EBRD: Moderate progress made in transition to market economy

Tirana Times
By Tirana Times November 20, 2015 11:12

Story Highlights

  • The report shows Albania continues lagging behind in the financial sector with huge transition gaps in the private equity, capital markets, insurance and other financial services

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TIRANA, Nov. 16 – More than two decades after the collapse of the country’s communist regime, the Albanian economy still has some indicators representing little or no change from a rigid centrally planned economy in the corporate, energy, infrastructure and financial sectors, according to the latest 2015-2016 Transition report published by London-based European Bank for Reconstruction and Development.

The report shows Albania continues lagging behind in the financial sector with huge transition gaps in the private equity, capital markets, insurance and other financial services.

On a 1 to 4+ scale with 1 representing little or no change relative to a rigid centrally planned economy and 4+ representing the standards of an industrialized market economy, Albania scored 1 in private equity, -2 in capital markets, 2 in insurance and other financial services, and -3 on banking and finance to micro, small, medium-sized enterprises.

The report describes Albania as one of the countries where loan application procedures for SMEs tend to be relatively hierarchical and further streamlining may be useful. “Importantly, the streamlining of loan application procedures is within the remit of banks themselves and does not require changes to the institutional or legal environment,” says the report.

Albania slightly improved road infrastructure which was placed on a positive watch at -3 but the degraded state-run railway system was rated at 2 indicating a large transition gap as the sector has seen a huge decline both in passenger and goods transport due to lack of investments.

“In Albania the government has relaunched the procurement process for the €40 million Milot-Morine highway public-private partnership” says the report about the highway linking Albania to Kosovo which is set to become the country’s first toll road.

Water and wastewater infrastructure also ranks poor at 2+ as Albania continues facing regular cuts to tap water despite its abundance in water resources and wastewater infrastructure hasn’t yet been put in place even in tourist areas.

In the energy sector, Albania was rated -3 on natural resources and 2+ on electric power, indicating a medium transition gap. In the corporate sector, Albania made progress in the general industry which was placed on a positive watch at 2+. Agribusiness and real estate are rated at -3 compared to 3+ for the ICT sector.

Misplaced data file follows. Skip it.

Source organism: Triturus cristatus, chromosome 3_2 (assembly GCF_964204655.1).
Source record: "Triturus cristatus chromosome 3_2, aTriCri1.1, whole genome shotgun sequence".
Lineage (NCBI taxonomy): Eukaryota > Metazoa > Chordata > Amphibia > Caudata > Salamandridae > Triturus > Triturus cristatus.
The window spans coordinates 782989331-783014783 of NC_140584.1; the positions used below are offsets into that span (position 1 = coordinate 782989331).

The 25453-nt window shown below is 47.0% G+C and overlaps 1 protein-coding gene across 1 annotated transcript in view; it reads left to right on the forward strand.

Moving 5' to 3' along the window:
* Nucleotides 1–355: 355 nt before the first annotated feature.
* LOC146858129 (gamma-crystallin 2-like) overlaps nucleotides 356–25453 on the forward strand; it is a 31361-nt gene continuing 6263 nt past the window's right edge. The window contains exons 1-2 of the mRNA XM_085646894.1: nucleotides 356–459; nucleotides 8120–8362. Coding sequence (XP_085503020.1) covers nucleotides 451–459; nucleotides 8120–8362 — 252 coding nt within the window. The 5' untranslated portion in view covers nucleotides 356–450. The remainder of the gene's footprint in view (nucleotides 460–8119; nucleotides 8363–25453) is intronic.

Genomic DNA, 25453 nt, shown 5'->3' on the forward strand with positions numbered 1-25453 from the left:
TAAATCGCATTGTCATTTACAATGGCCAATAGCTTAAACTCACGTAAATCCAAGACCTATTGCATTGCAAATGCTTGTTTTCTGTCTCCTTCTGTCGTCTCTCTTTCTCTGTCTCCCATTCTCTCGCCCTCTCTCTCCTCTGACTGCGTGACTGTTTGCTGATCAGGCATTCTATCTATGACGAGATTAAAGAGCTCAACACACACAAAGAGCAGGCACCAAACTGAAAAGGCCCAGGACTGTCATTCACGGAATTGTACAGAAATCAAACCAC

“One notable example is Albania, where concrete reforms have been implemented in order to make it easier to start a business and transfer property, and where a concerted effort is under way to reduce the size of the informal sector,” says the report.

In the sustainable resources initiative transition gaps, Albania’s sustainable energy was placed on a negative watch at 3+. “The negative outlook for Albania reflects the government’s hesitation in approving and transposing key sustainable energy legislation and a deteriorating business environment for owners of hydro-power plants,” shows the report.

In the youth inclusion, Albania has a large transition gap on youth employment and medium gaps in labour market structure and quality of education.

Albania and other EU aspirant Western Balkans continue lagging behind other former communist countries that have joined the EU since 2004 in completing their transition to market economies which lays the ground for future sustainable growth, says a recent IMF report tracing 15 years of economic transition in the Western Balkans.

The report notes Albania’s poor diversification of exports and its gaps in infrastructure and financial market development with poor access to credit and savings.

Albania started the transition process as an isolated and autarkic state with virtually no elements of a market economy, but made swift progress, particularly in trade and foreign exchange liberalization, where reforms went further than in the rest of the Western Balkan states as early as 1992, says the IMF report.

Tirana Times
By Tirana Times November 20, 2015 11:12